CLAIM : SAS WERE READY TO STAGE A RESCUE, TOLD TO STAND DOWN
Indonesia wasn't fucking around in 1975 when it told Australia to get the hell out of East Timor before they invaded the tiny country.
Five Australian journalists ignored the warnings to leave and stayed on to cover the unfolding genocide of the East Timorese. The journalists were killed, apparently upon request of the Indonesian government, their bodies were dismembered and burned.
For 30 years, friends and family of the five slain journalists have fought for the truth to be exposed. They've been called kooks and trouble makers and conspiracy theorists and "anti-Indonesian".
But in 2007, these brave and dedicated Australians, who always believed that their friends and sons and husbands had been murdered for daring to show reality of what was happening to the East Timorese, are probably going to find out more about what happened than they could have ever possibly imagined.
Incredibly, new claims are being made that the Australian Special Forces were on a Darwin airstrip, ready to fly in and pluck the five journalists out of the free-fire zone, when they were told to cancel their mission.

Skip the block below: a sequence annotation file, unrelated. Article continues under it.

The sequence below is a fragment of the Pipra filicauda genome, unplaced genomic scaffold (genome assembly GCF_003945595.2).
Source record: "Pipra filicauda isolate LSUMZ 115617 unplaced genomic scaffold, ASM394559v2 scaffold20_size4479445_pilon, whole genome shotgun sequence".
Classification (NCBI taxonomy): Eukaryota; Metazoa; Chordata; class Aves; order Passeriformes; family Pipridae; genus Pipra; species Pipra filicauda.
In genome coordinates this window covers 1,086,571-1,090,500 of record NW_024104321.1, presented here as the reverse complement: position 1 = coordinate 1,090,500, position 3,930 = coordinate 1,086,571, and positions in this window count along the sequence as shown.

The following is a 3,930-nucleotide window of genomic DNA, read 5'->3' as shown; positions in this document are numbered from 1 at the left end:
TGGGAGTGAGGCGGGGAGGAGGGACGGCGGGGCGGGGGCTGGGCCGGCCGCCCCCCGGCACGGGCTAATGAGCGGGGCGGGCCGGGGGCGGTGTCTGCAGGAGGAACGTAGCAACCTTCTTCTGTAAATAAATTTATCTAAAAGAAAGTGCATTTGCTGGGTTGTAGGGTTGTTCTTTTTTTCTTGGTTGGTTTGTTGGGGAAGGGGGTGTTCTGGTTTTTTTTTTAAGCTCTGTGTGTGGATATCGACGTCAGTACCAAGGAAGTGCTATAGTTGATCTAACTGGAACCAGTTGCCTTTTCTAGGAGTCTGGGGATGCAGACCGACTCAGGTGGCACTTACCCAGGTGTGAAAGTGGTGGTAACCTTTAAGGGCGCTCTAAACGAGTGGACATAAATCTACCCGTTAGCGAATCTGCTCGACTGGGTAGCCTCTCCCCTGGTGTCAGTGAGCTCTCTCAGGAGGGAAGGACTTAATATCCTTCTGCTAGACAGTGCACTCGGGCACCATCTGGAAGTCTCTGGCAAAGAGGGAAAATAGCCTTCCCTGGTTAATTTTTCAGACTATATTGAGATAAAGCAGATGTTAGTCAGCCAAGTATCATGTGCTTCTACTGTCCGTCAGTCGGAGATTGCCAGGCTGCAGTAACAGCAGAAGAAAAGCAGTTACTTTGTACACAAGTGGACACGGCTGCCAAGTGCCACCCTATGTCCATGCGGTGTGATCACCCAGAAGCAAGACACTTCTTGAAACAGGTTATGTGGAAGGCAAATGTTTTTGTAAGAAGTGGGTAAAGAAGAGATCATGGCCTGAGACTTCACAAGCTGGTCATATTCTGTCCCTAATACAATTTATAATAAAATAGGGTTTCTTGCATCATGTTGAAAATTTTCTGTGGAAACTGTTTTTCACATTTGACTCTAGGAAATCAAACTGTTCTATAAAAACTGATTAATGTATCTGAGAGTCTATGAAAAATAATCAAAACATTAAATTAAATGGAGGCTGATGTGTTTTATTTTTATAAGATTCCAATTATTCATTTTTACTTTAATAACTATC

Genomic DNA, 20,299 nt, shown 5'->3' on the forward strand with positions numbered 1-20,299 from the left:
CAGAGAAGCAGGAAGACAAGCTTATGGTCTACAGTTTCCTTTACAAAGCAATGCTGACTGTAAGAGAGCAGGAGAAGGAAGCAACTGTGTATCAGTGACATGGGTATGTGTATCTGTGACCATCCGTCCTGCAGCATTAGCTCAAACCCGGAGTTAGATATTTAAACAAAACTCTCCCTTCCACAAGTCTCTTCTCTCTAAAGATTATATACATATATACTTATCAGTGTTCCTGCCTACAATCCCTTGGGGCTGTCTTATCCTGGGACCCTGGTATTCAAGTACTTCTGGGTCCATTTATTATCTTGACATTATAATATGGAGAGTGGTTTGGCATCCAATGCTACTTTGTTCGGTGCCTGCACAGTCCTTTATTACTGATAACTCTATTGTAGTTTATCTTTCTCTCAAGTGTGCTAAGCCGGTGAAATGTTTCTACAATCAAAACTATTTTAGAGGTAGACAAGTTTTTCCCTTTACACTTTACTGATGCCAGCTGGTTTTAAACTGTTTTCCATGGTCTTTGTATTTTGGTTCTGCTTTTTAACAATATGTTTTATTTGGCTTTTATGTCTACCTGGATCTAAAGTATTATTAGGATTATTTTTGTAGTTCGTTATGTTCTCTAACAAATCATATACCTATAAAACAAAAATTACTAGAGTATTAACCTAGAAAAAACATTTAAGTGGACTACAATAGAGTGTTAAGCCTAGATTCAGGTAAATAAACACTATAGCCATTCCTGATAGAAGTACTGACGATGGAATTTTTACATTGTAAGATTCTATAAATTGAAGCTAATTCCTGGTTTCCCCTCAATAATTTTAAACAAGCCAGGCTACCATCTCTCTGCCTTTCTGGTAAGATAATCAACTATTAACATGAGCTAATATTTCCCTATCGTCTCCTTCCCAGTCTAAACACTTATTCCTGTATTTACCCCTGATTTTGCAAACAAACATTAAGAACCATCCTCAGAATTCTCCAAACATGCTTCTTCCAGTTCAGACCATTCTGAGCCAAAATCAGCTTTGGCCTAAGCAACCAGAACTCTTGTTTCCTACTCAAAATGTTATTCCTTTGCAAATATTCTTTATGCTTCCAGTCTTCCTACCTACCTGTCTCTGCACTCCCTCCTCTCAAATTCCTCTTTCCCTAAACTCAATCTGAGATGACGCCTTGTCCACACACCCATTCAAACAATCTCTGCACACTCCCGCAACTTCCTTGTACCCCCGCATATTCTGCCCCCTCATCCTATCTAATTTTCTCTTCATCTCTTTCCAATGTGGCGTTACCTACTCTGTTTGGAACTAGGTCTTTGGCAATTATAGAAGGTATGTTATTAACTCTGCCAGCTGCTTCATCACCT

Probably the biggest question to be answered in next year's public inquiry into the murder of these journalists will be this one : Just how high up in the government was the decision made to call off the SAS and leave these Australians to the Indonesian death squads?
Investigators are hoping to get former prime minister, Gough Whitlam, into the witness box.
Absolutely amazing, dramatic Australian history back in the news, and looking set to become one of the biggest news stories of 2007.
From the Daily Telegraph (Sydney) :
Special forces soldiers were disgusted when the operation was called off and they learned that the five - all journalists - had been killed, according to sources.
It is the first confirmation that the Australian Government considered moves to rescue the newsmen - a shocking secret held since they were killed by Indonesian invasion forces in Balibo in October 1975.
NSW deputy state coroner Dorelle Pinch, who will conduct the inquest, was told at a preliminary hearing last week of evidence that the government "at a high level" knew the (Indonesian) nvasion was to take place and that the Australian journalists would be targeted.
"It is clear that this was going to be a deniable, or black, operation," Mr Peters' solicitor Rodney Lewis told the court.
Previously-hidden intelligence intercepts have revealed the newsmen were assassinated on the orders of Indonesian generals.
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